To the contrary, the proprietor of the trademark claims that Banksy has never allowed the work Flower Thrower to be used commercially and that the mere desire to prevent third parties from taking advantage of his creations does not imply the existence of bad faith. Furthermore, he points out that subjective statements cannot be relevant for the purposes of determining the validity of a trademark and that protection of the work by a trademark is necessary for Banksy's rights to be respected without affecting the artist's activity.
Despite the arguments put forward by the proprietor, the EUIPO upholds in its entirety the application for a declaration of invalidity on the ground of bad faith and cancels the trade mark on the work Flower Thrower for all the classes of the Nice Classification designated by Pest Control, since the evidence provided by the parties shows that there was no intention to use that sign as a trademark at the time of its registration.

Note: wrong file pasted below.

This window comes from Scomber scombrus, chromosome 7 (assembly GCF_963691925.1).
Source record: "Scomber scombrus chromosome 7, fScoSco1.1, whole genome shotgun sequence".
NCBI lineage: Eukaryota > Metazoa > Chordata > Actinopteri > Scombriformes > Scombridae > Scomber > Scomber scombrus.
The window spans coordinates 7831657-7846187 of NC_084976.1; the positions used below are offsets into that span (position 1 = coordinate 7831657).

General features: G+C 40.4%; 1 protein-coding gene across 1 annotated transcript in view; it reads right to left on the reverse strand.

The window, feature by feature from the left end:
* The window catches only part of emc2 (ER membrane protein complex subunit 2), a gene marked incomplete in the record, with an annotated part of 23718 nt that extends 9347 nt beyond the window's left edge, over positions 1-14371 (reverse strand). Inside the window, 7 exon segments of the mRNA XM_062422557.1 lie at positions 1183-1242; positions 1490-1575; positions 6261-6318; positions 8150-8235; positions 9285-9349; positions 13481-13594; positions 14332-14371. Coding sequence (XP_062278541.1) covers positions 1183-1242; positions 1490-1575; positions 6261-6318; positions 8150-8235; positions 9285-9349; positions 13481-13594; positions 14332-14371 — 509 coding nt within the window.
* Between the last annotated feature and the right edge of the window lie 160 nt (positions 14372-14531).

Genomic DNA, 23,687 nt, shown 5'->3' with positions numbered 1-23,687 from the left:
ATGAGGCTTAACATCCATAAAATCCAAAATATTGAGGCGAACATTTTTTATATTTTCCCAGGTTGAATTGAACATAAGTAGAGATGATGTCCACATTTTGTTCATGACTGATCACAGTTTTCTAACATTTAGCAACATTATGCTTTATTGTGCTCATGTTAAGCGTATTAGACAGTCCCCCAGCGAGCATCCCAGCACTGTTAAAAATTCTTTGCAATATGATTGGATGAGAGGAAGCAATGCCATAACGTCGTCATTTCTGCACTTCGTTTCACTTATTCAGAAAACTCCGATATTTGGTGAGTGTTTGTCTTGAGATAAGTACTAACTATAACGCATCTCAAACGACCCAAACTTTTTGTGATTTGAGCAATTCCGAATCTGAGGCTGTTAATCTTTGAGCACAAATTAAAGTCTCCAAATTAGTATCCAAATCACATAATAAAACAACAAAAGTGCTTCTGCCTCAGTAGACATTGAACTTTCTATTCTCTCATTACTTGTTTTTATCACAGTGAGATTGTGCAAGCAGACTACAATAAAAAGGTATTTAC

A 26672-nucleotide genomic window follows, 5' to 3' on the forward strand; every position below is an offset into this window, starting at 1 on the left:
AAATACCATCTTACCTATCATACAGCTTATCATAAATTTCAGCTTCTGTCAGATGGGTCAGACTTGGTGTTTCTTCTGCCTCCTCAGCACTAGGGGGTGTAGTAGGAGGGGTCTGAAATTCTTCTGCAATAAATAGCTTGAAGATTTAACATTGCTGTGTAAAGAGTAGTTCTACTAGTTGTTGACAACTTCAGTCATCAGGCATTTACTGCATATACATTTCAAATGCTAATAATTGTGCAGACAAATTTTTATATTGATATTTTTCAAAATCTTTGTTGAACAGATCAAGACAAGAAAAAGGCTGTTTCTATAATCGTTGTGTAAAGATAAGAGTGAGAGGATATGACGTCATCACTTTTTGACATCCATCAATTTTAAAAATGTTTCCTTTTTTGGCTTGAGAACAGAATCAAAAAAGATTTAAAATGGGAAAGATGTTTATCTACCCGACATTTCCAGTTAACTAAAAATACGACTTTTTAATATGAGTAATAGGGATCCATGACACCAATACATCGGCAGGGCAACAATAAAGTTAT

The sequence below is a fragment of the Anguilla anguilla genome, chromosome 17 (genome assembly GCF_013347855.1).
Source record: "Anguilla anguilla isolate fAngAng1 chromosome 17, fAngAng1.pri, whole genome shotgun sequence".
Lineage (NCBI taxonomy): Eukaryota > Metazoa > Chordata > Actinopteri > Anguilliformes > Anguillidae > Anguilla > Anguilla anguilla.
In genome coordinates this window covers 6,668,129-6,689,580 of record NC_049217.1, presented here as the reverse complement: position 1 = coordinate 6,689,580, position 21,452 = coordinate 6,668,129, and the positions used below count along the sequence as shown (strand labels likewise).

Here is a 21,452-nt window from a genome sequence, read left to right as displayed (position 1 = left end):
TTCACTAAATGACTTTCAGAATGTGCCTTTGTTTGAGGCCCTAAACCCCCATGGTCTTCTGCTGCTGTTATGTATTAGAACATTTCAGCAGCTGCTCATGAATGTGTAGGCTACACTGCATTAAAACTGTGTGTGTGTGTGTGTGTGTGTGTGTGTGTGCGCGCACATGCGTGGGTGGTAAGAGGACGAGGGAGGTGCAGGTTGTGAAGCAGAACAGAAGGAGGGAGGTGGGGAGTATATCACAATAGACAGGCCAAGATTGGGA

Accordingly, the Office takes the view, for the purposes of reaching its decision, that Banksy opened a shop to market its products online (the public cannot access the physical shop but can only look through the window to order online) after the trademark application was filed, for the sole purpose of complying with the requirement of use in order to maintain registration. In reaching this conclusion, the EUIPO relies on a statement by Banksy, who said "Sometimes you go to work and it's hard to Paint, bur for the past few months I've been making stuff for the sole purpose of fulfilling trademark categories under EU law". Thus, the EUIPO considers that Banksy himself has recognized that the use of the trademark was not genuine, and that therefore the registration of the work The Flower Thrower as a trademark is a matter of avoiding the law and not of maintaining a market share by marketing goods for identification by consumers.